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Iron ore tumbles on China woes despite robust outlook

The world's second-largest economy remains handicapped by zero-COVID policies, hampering iron ore demand. Sean Sequeira, Australian Eagle Asset Management chief investment officer, discusses the longer-term outlook amid increasing inflation pressures.

Iron ore prices have fallen to levels not seen since the onset of the pandemic as global steel demand, particularly from China, begins to waver.

The Singapore November futures contract currently trades at US$77.57, down 17 per cent this month. Just six months ago it was fetching more than US$140.

Over the same period, the three major producers – BHP, Rio Tinto and Fortescue Metals Group – have seen their share prices sink 19.9 per cent, 20.3 per cent and 28.4 per cent respectively. For comparison, the S&P/ASX 200 is down just 5.1 per cent.

  • The world’s second-largest economy remains handicapped by zero-COVID policies that still entail strict isolation requirements. A recent Nomura survey estimated 9.2 per cent of China’s GDP is under lockdown, compared with 7 per cent in mid-October. Then there is the deflating of a multidecade property bubble, with new land sales and projects falling.

    The result is slowing economic activity. October’s purchasing managers index fell to 49.2, while the non-manufacturing gauge, which measures construction and services activity, dropped to 48.7 – both below economists’ forecasts. A reading below 50 indicates a contraction in the economy.

    China is considered the primary cause of price gyrations given it accounts for 70 per cent of global seaborne iron ore volumes.

    The iron ore price is also weighed down by broader global economic fears, in particular a recession in Europe and another likely one in the United States.

    Commonwealth Bank believes prices should bottom out in the March quarter of next year but that this will depend on if and when China changes its COVID-19 policy.

    “A shift away from China’s COVID-zero [policy] by the end of March 2023 should see iron ore prices lift in the following quarters,” the bank says in a research note.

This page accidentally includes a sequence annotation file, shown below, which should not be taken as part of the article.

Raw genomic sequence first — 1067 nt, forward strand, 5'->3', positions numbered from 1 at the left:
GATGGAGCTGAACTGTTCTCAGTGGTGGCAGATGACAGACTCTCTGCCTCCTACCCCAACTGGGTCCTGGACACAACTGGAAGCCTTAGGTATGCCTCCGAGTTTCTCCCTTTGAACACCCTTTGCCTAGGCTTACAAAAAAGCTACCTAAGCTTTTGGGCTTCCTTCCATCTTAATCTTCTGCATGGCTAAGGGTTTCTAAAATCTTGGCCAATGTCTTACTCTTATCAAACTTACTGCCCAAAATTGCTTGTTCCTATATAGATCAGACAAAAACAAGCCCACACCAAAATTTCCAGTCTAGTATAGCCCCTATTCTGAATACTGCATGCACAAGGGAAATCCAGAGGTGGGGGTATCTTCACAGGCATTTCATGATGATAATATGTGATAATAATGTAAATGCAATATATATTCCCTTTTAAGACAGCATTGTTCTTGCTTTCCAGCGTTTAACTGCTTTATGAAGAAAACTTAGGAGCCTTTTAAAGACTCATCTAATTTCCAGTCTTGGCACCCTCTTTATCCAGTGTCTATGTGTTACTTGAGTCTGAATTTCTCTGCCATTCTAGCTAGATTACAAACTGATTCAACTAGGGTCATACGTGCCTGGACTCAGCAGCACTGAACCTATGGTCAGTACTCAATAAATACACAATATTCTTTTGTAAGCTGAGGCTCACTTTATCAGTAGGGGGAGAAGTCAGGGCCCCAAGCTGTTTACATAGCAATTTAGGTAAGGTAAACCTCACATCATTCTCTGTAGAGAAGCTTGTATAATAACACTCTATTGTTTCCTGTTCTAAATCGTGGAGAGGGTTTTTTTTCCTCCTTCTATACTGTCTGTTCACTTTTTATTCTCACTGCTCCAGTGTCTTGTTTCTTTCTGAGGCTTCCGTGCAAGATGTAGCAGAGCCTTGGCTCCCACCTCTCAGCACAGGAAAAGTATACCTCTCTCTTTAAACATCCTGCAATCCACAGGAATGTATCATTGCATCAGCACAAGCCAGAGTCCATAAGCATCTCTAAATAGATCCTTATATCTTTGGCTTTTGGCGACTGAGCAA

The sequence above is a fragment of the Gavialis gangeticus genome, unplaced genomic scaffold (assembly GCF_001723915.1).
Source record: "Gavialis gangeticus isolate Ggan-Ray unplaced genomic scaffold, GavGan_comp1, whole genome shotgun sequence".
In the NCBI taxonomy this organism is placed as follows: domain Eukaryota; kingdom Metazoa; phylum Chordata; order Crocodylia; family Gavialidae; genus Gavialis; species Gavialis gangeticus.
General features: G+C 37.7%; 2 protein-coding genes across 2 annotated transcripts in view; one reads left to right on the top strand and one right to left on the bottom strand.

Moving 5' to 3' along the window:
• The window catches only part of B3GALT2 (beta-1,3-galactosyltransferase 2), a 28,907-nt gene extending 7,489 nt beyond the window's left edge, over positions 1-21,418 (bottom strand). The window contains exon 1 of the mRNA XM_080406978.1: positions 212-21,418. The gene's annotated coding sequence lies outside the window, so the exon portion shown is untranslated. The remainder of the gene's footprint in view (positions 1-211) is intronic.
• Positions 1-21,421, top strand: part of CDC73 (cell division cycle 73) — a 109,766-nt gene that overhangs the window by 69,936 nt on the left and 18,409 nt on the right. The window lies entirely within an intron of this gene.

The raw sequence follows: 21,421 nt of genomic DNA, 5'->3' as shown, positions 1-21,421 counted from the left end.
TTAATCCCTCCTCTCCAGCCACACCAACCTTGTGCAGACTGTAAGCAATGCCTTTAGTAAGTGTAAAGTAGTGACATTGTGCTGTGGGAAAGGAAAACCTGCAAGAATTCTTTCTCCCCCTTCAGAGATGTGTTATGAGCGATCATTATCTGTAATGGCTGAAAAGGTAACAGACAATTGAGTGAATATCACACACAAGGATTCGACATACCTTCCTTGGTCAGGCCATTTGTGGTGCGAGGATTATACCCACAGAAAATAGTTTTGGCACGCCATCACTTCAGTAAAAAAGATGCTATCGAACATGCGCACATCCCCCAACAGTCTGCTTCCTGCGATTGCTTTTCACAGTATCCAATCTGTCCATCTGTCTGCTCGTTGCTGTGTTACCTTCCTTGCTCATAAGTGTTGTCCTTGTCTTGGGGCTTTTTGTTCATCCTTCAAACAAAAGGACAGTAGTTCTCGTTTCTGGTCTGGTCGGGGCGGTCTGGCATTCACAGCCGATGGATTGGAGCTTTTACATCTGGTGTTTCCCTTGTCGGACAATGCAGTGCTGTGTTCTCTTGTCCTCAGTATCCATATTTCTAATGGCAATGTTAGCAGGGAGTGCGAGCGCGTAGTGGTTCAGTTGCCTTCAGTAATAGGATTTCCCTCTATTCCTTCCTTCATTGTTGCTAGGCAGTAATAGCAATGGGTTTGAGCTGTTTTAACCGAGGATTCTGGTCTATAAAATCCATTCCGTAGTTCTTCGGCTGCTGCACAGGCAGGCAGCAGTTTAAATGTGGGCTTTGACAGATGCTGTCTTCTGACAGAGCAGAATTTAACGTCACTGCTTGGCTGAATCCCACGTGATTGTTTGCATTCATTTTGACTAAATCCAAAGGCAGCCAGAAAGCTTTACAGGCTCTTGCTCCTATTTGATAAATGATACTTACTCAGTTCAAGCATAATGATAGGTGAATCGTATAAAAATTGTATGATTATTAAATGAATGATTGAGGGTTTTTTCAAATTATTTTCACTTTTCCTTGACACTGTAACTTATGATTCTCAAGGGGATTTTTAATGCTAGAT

Forest for the trees

    Given the bleak macroeconomic backdrop, it would be easy to place iron ore in the too-hard basket and move on to greener pastures. However, Australian Eagle Asset Management chief investment officer Sean Sequeira says the fundamental demand and growth outlook for iron ore remains attractive.

    BHP forecasts that annual steel demand will double between now and 2050, underpinned by global population growth, urbanisation, rising living standards and power decarbonisation.

    Sequeira acknowledges the near-term economic issues, noting the fund reduced its position in Fortescue given the company’s outsized exposure to China relative to other majors. 

    “We want to know where our risk lies,” he says. “Consequently, we look at our holdings and say, which one exposes us the most?”

    The fund instead added Rio Tinto, given its high-quality asset base, growing demand for its commodity stable and improving production profile. Sequeira also highlights the attractiveness of the Oyu Tolgoi copper development in Mongolia, which looks mispriced by the market when compared with the likes of OZ Minerals.

    “Rio is trading on a price-to-earnings ratio of seven compared to OZ Minerals in the mid-teens,” he adds. “So you get the same exposure from Rio at a cheaper price.”

    Repositioning a portfolio in this way demonstrates to investors how near-term risk can be minimised without lost exposure to the longer-term growth runway of a commodity. It also highlights how one company can provide a similar exposure to two separate ones, and vice versa.

    Negative jaws

    Notwithstanding the longer-term bullishness, Sequeira is cautious of inflation pressures affecting not only iron ore but commodities across the board. For example, Fortescue recently announced a 16 per cent increase in unit costs, largely due to labour constraints and higher energy costs.

    Falling revenue due to lower commodity prices paired with cost increases leads to what’s termed ‘negative jaws’. Profit compresses rapidly, and companies on the higher end of the cost curve can be caught out.

    “Later in the cycle, it’s always more prominent,” Sequeira says. “It always becomes a real problem.” To protect against the downside, investors must satisfy two requirements: “have you got a world-class asset base that someone will want to take at some point? And do you have a balance sheet that’s not going to get you in trouble?”

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